Memoirs of Hecate County (Paperback)
List Price: $22.95
Our Price: $21.80
(Save: $1.15 5%)
Hecate is the Greek goddess of sorcery, and Edmund Wilson's Hecate County is the bewitched center of the American Dream, a sleepy bedroom community where drinks flow endlessly and sexual fantasies fill the air. Memoirs of Hecate County, Wilson's favorite among his many books, is a set of interlinked stories combining the supernatural and the satirical, astute social observation and unusual personal detail. But the heart of the book, "The Princess with the Golden Hair," is a starkly realistic novella about New York City, its dance halls and speakeasies and slums. So sexually frank that for years Wilson's book was suppressed, this story is one of the great lost works of twentieth-century American literature: an astringent, comic, ultimately devastating exploration of lust and love, how they do and do not overlap.
About the Author
Edmund Wilson (1895-1972) is widely regarded as the preeminent American man of letters of the twentieth century. Over his long career, he wrote for Vanity Fair, helped edit The New Republic, served as chief book critic for The New Yorker, and was a frequent contributor to The New York Review of Books. Wilson was the author of more than twenty books, including Axel’s Castle, Patriotic Gore, and a work of fiction, Memoirs of Hecate County.
Louis Menand is the Anne T. and Robert M. Bass Professor of English at Harvard. His books include The Marketplace of Ideas, American Studies and The Metaphysical Club.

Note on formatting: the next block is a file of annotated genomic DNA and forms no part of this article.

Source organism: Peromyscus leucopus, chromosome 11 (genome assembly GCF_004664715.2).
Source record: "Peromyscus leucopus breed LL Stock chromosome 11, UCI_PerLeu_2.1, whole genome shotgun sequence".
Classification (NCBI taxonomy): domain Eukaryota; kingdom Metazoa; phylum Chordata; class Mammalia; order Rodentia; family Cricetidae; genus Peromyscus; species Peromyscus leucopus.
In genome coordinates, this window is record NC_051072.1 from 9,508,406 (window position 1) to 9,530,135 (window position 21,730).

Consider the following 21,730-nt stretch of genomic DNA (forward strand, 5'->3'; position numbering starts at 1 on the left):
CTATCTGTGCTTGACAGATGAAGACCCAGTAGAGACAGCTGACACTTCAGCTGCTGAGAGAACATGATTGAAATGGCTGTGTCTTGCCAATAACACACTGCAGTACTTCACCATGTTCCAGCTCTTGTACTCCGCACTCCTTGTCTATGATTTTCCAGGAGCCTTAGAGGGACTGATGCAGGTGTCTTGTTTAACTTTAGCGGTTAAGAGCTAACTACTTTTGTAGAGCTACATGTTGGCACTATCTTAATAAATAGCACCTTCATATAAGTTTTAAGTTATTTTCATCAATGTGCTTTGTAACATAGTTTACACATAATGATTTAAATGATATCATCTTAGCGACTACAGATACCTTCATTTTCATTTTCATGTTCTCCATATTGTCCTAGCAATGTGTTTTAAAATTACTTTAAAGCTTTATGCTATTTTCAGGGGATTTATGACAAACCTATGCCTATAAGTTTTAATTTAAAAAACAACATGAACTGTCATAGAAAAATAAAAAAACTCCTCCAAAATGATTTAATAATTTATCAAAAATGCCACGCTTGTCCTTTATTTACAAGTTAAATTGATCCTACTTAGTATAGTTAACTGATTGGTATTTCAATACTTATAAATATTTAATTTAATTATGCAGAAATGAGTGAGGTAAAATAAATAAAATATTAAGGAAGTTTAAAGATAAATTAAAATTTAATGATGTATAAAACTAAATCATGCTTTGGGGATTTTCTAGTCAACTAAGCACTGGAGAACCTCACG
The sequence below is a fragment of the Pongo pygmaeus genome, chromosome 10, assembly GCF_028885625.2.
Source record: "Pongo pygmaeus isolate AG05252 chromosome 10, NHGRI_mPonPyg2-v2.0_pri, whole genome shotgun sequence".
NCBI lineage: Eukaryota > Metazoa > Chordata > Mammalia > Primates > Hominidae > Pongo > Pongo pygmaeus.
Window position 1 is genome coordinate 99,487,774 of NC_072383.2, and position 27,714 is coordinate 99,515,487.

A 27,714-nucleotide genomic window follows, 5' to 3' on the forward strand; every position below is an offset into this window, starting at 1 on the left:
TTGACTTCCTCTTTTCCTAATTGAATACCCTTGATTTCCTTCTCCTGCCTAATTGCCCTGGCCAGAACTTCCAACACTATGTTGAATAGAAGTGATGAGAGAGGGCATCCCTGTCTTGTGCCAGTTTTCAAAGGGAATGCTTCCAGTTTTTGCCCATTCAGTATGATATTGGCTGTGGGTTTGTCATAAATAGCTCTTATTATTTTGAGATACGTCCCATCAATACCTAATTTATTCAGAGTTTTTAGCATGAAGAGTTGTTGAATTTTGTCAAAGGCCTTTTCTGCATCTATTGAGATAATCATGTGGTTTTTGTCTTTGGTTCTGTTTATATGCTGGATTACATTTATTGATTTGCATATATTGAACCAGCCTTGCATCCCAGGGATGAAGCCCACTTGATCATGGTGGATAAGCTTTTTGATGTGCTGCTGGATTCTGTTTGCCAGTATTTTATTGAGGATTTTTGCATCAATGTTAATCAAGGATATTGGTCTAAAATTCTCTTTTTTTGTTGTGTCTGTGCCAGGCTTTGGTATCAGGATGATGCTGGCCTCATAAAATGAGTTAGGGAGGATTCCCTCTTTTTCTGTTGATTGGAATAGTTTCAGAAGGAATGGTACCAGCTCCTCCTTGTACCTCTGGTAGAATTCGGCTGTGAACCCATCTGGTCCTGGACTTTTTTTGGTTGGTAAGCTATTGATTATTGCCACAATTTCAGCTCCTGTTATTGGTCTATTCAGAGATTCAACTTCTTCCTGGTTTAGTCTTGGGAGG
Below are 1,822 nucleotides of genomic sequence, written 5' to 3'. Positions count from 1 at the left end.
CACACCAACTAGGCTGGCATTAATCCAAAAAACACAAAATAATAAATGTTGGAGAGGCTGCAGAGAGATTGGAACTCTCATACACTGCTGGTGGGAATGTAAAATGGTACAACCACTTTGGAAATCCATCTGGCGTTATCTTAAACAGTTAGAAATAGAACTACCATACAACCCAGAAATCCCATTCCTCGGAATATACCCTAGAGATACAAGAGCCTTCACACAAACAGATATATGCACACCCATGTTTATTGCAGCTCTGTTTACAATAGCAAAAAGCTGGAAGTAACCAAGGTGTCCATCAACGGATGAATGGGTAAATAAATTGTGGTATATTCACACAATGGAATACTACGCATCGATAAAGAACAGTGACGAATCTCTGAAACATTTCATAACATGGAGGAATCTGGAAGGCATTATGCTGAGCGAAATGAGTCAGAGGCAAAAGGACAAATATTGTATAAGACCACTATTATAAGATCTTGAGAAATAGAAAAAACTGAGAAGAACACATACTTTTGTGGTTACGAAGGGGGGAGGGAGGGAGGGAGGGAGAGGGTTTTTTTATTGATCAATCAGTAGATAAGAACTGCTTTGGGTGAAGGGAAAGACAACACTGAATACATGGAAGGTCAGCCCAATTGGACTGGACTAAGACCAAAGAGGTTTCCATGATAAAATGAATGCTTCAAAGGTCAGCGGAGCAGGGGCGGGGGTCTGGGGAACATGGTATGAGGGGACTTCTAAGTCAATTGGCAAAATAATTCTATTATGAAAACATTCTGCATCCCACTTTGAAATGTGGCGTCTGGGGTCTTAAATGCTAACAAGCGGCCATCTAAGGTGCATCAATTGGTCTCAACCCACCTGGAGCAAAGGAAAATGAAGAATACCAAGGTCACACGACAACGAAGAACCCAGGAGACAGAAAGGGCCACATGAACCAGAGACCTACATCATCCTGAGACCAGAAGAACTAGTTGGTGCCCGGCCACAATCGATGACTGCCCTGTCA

"There is a true whiff of hell in Hecate County—in the low ceilings and cheap underwear of the sex idyll, the clothes and neuroses of the copulators….After 1946, Hecate Counties would spread and multiply and set the new cultural tone. The suburban home would replace the city street as the theater of hopes; private fulfillment and not public justice would set the pace of the pursuit of happiness. Wilson foretold it, casting his fiction in the coming mode, of sexual candor, dark sardonic fantasy, and confessional fragment."
— John Updike
"The devil has a field day in suburbia. The main scene of the story (when it is not Manhattan Island) is in the countryside somewhere on the commuters’ cocktail circuit near New York. Outwardly it is realistic down to the last croquet set. But it is also obviously named for Hecate, that three-headed goddess of black magic, nightmares and the underworld…"
— The New York Times
"The stories thus rattle with tension…the unasked question these tales seem to answer is, What will happen to the Revolution? Or, since each story is a reminiscence from the 1930s back to the pre-Crash 1920s, Which legacy will endure, that of the Jazz Age or the Red Decade? Vanderbilt or Winthrop?"
— Rain Taxi